Three standouts that on a surface glance seem to merely serve the plot end up being, at least for me, small but important contributions to The Immigrant's power.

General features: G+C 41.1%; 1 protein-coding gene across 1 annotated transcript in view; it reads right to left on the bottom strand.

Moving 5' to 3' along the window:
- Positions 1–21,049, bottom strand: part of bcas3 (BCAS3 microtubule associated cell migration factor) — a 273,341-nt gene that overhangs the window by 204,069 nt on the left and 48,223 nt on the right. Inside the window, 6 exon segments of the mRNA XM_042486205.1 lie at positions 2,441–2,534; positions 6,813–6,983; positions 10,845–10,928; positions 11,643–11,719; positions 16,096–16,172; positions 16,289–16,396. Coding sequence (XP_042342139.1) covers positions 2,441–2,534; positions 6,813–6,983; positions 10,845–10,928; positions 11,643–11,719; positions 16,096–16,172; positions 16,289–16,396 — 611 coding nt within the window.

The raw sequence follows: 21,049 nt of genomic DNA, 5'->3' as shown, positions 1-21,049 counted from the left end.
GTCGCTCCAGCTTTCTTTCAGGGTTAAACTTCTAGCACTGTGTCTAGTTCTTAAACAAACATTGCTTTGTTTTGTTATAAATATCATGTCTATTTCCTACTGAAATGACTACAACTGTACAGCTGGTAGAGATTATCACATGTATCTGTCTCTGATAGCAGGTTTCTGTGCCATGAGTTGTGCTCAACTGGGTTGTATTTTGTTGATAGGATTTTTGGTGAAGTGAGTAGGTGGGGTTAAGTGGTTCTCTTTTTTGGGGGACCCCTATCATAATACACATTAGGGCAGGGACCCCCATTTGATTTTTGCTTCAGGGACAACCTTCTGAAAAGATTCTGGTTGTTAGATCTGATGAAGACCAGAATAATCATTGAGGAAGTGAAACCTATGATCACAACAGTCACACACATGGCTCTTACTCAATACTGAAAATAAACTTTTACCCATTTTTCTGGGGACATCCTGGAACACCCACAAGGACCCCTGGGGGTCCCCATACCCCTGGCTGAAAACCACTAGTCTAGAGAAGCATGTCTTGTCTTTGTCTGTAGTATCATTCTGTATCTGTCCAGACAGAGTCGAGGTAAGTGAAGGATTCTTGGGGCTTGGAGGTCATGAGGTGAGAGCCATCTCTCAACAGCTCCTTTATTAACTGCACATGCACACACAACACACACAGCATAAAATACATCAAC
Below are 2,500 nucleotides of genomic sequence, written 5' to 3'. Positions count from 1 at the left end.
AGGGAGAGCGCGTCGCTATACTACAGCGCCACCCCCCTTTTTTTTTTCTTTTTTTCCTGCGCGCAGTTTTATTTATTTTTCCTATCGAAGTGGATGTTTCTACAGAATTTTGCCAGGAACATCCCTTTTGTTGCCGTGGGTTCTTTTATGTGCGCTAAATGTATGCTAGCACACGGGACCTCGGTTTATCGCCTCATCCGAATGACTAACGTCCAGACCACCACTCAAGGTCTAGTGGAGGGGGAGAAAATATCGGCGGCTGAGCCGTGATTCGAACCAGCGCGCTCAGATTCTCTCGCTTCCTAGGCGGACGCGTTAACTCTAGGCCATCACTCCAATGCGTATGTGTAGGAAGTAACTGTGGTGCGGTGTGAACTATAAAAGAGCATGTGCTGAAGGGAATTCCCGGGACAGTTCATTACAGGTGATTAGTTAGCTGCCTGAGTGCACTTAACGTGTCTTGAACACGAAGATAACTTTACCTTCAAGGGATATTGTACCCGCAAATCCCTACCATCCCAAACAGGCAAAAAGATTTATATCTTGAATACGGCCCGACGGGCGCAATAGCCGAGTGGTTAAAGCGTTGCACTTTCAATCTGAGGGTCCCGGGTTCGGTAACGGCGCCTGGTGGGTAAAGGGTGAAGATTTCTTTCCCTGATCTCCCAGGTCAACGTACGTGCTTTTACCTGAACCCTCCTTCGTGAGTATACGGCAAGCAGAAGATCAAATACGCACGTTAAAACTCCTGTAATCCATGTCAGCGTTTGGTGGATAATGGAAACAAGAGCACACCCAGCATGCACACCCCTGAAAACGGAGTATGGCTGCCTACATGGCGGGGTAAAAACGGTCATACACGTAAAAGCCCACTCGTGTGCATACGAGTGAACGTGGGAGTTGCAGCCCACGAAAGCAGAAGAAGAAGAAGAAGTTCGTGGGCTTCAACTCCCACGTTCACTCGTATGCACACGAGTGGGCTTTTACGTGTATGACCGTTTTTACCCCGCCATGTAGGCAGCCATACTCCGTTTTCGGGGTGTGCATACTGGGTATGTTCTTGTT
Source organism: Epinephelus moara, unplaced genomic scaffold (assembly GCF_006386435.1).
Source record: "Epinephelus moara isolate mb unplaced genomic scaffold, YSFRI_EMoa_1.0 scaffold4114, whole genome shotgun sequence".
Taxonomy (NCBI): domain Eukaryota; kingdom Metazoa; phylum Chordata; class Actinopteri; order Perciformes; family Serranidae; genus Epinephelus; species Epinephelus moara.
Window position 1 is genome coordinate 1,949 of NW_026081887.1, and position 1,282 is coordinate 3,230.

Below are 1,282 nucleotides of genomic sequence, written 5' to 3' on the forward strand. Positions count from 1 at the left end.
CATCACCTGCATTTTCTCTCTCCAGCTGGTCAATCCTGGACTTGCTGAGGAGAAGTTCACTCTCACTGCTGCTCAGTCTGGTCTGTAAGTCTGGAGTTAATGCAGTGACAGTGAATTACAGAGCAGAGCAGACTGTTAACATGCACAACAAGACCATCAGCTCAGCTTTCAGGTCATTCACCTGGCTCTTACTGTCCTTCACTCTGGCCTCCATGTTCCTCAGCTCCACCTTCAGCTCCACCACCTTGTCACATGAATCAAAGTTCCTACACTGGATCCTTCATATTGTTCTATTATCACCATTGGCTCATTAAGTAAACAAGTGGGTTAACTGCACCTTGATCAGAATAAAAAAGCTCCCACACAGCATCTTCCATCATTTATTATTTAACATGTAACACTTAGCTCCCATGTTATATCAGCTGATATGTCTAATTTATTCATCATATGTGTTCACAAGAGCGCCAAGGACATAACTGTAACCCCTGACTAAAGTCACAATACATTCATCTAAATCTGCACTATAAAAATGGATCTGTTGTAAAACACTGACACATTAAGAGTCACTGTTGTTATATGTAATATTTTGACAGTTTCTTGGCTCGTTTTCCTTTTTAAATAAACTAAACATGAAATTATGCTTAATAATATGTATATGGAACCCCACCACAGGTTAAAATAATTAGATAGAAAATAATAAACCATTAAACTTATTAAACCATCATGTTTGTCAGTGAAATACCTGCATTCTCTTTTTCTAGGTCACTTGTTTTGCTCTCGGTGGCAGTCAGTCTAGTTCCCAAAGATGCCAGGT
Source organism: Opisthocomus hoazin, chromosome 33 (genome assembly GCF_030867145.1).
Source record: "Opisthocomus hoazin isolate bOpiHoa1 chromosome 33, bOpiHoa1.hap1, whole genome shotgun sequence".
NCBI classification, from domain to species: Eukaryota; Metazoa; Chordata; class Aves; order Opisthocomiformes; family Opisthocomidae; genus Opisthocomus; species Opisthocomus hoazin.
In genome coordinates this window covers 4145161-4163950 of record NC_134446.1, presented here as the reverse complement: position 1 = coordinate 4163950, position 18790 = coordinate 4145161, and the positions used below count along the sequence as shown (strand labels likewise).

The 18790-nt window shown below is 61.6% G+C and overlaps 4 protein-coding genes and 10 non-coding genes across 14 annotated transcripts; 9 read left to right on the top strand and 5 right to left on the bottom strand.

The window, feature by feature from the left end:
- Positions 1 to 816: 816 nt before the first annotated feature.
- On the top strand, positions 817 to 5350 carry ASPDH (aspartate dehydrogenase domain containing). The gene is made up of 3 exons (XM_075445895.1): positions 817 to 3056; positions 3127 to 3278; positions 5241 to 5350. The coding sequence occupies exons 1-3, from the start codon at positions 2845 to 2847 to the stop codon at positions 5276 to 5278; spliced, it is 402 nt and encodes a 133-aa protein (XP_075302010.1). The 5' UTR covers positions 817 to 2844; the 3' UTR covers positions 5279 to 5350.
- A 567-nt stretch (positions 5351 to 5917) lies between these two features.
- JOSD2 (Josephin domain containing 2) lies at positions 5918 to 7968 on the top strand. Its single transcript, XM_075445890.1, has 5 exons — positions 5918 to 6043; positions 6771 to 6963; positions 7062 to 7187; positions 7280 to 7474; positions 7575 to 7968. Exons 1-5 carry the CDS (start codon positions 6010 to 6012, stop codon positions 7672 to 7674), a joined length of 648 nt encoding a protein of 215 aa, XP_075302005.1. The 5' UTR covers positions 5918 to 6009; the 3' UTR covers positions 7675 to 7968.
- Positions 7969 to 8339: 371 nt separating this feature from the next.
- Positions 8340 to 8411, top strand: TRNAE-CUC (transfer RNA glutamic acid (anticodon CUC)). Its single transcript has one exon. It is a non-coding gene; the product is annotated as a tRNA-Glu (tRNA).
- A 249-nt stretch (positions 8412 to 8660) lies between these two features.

The first is Leo Straub, the physically and characteristically mousy young man who is coerced by his father into sleeping with a woman because he's not manly enough. They go to Bruno seeking his help, and after Bruno whispers that he can provide a male if needed (which goes to show that, even in the stringent 1920s, Bruno makes no exceptions when it comes to obtaining money), the father indicates that he wants Ewa for his son. Meanwhile Leo stands their feebly, and the viewer can't help but feel a little sorry for him. Cut to Bruno's apartment, where Ewa, asleep, is awakened by Bruno, who has brought Leo with him. Leo, terribly shy, tells her that he's here on his father's accord, not his. It's a double act of coercion, and Ewa, just as afraid as Leo is (though her fear is more connected to morality), resists his touch. At this point Bruno comes in and, leaning close, delivers some of the film's most crucial lines: "I don't want you to do this, either," he says in a hushed voice. "But it's not my decision." This defines much of Bruno's character. He's an ethical human being in that he understands and cares about human dignity, but he doesn't hold it high enough to keep from subjecting others to degrading experiences in order maintain his position and cash-flow. It is almost as if he's paradoxically embarrassed by his treatment of others yet also prideful of his image as a businessman who gets people what they want and when they want it. Then, in one of the film's truly great lines, he tells her "the truth is, we both know you're going to see this boy, because your sister's well-being is more important than your own." But then he very clearly says, "if you do not wish to see this boy, tell me now. I'll send him away." This is crucial. By presenting Leo as so reticent, Gray is making Ewa's descent into prostitution all the more tragic. She actually has a choice here in the sense that Leo, rather than the red-blooded male one would expect, is so nervous that he'd probably be partly relieved if Ewa said no. Bruno knows this, as does Ewa, yet she still cannot say no. It's as if her survival instinct has kicked in, saying here, only money matters. This greatness of the sequence partly has to do with the fact that the viewer gets their first really good look at Bruno as both human and businessman-and under Gray's careful writing, it happens almost simultaneously. What makes it a truly unique and original scene though is the fact that Gray is subverting the ways in which coercion usually works. A lesser script would have the double act of coercion concern a ferocious male forcing himself onto Ewa, and Ewa being pushed by her employer to take part in the act. Instead, Gray makes the coercion on Leo's part due to his shallow father, and on Ewa's a result of a deeper principle built around family, love, and survival.